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Unformatted text preview: I-20.04 1 of 2 1 of 2 Liz Ortega builds custom cabinets. The process usually begins with a preliminary visit to a potential customer location to take measurements and prepare a bid. Measurements and bidding are done by a salesperson. Many times, this preliminary visit does not result in an order. Once an order is received, there are a number of order-specific "shop setup" processes (calibrating saws, lathes, sanders, etc.). The "shop setup" process is the same no matter how many individual cabinets are produced for each order (i.e., some orders are for just a few cabinets, and some orders are for hundreds of identical units). Setup is followed by production and the amount of time and labor is heavily correlated to the number of units produced in the order. The final step is delivery to the job site, and the cost for this activity is mostly a function of distance from shop to job site. Liz has been applying factory overhead based on direct labor hours, and realizes that this costing model is sometimes ineffective in producing competitive and/or profitable bids. costing model is sometimes ineffective in producing competitive and/or profitable bids....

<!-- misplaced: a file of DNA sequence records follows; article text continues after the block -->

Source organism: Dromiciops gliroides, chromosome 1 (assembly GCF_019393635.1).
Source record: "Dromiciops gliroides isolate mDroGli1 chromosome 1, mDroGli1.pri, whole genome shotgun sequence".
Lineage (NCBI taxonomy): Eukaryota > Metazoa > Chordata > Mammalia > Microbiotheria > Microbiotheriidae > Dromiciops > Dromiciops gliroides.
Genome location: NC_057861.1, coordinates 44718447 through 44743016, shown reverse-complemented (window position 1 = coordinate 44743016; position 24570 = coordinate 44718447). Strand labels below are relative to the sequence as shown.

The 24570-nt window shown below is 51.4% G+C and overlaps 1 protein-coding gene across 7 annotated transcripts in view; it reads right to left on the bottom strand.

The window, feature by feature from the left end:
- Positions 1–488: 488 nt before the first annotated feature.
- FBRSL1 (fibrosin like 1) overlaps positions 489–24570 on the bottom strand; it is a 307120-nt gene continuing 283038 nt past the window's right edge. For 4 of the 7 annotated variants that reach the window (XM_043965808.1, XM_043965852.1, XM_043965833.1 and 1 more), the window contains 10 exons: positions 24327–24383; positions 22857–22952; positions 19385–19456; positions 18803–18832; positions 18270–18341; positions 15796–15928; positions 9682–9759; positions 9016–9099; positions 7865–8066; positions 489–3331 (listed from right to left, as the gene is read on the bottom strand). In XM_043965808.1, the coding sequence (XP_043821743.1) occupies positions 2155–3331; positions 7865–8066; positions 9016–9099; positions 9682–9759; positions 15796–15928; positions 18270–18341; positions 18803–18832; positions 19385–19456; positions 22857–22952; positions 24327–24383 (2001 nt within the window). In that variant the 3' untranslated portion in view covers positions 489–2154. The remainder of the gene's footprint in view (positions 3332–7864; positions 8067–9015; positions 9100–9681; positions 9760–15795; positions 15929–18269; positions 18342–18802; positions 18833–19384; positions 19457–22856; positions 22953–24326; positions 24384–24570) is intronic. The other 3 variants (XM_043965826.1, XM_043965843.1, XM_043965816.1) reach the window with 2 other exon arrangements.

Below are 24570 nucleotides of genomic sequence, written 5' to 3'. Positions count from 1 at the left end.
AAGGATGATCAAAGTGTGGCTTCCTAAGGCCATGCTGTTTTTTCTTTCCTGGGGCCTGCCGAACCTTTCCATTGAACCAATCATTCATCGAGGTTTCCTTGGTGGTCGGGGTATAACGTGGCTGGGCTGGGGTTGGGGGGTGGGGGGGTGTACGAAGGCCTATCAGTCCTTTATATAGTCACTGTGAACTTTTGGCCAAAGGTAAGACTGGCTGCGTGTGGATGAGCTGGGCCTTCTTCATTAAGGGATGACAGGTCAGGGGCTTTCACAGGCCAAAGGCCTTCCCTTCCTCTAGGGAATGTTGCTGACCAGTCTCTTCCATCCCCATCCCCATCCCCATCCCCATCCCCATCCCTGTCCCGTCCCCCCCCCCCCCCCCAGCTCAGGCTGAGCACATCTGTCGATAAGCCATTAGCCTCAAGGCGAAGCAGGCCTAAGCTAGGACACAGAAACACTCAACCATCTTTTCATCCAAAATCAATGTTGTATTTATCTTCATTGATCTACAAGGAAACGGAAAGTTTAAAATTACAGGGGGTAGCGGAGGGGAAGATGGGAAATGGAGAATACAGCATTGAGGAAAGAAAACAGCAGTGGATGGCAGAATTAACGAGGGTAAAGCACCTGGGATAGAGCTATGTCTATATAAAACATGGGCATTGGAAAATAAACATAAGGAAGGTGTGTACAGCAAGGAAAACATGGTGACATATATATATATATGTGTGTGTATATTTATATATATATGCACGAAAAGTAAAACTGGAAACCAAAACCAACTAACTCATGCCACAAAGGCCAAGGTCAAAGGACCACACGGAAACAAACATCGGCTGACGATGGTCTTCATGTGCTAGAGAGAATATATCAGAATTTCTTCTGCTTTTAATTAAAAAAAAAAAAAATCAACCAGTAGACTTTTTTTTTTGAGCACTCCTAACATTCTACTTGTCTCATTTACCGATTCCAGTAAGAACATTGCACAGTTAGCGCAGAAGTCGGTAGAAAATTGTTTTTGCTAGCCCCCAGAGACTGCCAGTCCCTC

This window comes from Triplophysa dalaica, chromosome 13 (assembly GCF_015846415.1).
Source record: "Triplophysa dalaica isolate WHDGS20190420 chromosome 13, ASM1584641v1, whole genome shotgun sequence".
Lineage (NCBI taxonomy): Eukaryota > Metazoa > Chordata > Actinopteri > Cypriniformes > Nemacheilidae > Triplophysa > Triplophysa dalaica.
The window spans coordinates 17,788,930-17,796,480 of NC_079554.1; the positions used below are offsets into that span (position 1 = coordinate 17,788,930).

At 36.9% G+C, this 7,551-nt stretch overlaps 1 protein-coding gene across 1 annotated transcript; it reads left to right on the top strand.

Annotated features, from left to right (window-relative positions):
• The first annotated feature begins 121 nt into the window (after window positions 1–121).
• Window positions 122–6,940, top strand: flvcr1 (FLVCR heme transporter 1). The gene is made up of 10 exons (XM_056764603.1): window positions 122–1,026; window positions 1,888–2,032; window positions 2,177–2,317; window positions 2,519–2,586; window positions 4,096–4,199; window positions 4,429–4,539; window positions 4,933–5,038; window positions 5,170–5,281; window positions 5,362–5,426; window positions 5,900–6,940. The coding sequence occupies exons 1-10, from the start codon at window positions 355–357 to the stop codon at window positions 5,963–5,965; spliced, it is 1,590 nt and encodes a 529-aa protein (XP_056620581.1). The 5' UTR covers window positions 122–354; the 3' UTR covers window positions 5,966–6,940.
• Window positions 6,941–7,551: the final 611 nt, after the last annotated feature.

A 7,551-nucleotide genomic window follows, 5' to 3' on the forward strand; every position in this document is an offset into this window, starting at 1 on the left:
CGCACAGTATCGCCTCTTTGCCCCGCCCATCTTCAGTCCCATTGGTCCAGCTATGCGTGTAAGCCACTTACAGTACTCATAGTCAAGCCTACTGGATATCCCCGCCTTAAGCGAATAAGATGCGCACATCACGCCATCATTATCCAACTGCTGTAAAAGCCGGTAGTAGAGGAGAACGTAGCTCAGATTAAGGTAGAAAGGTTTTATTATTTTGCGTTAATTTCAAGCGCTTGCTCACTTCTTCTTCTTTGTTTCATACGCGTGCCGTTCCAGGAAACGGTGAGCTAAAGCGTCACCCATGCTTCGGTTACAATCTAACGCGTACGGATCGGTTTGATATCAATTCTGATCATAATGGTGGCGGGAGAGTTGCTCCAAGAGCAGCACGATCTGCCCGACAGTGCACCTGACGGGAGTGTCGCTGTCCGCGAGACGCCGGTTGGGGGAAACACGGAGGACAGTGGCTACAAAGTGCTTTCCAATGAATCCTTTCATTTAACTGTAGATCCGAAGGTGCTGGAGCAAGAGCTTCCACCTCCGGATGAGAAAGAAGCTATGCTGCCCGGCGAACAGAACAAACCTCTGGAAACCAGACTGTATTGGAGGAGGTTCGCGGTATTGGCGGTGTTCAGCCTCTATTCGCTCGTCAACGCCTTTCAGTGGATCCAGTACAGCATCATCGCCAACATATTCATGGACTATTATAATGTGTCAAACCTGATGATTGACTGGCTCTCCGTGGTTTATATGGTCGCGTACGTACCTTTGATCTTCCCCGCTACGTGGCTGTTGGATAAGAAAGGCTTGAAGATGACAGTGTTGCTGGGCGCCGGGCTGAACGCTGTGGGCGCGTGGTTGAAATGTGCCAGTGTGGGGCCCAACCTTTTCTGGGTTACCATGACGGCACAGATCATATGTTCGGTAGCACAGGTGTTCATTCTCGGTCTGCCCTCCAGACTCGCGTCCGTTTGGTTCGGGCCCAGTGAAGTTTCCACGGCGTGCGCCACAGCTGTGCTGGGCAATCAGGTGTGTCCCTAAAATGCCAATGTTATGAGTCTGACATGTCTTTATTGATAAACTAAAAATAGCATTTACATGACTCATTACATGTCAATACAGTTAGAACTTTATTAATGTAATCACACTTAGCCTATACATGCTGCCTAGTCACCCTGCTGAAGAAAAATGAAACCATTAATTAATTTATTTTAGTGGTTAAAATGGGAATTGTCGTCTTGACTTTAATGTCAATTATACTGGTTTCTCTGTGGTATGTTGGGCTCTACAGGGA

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This note was uploaded on 02/29/2012 for the course ACCOUNTING 101 taught by Professor Hudack during the Spring '11 term at FIU.
- Spring '11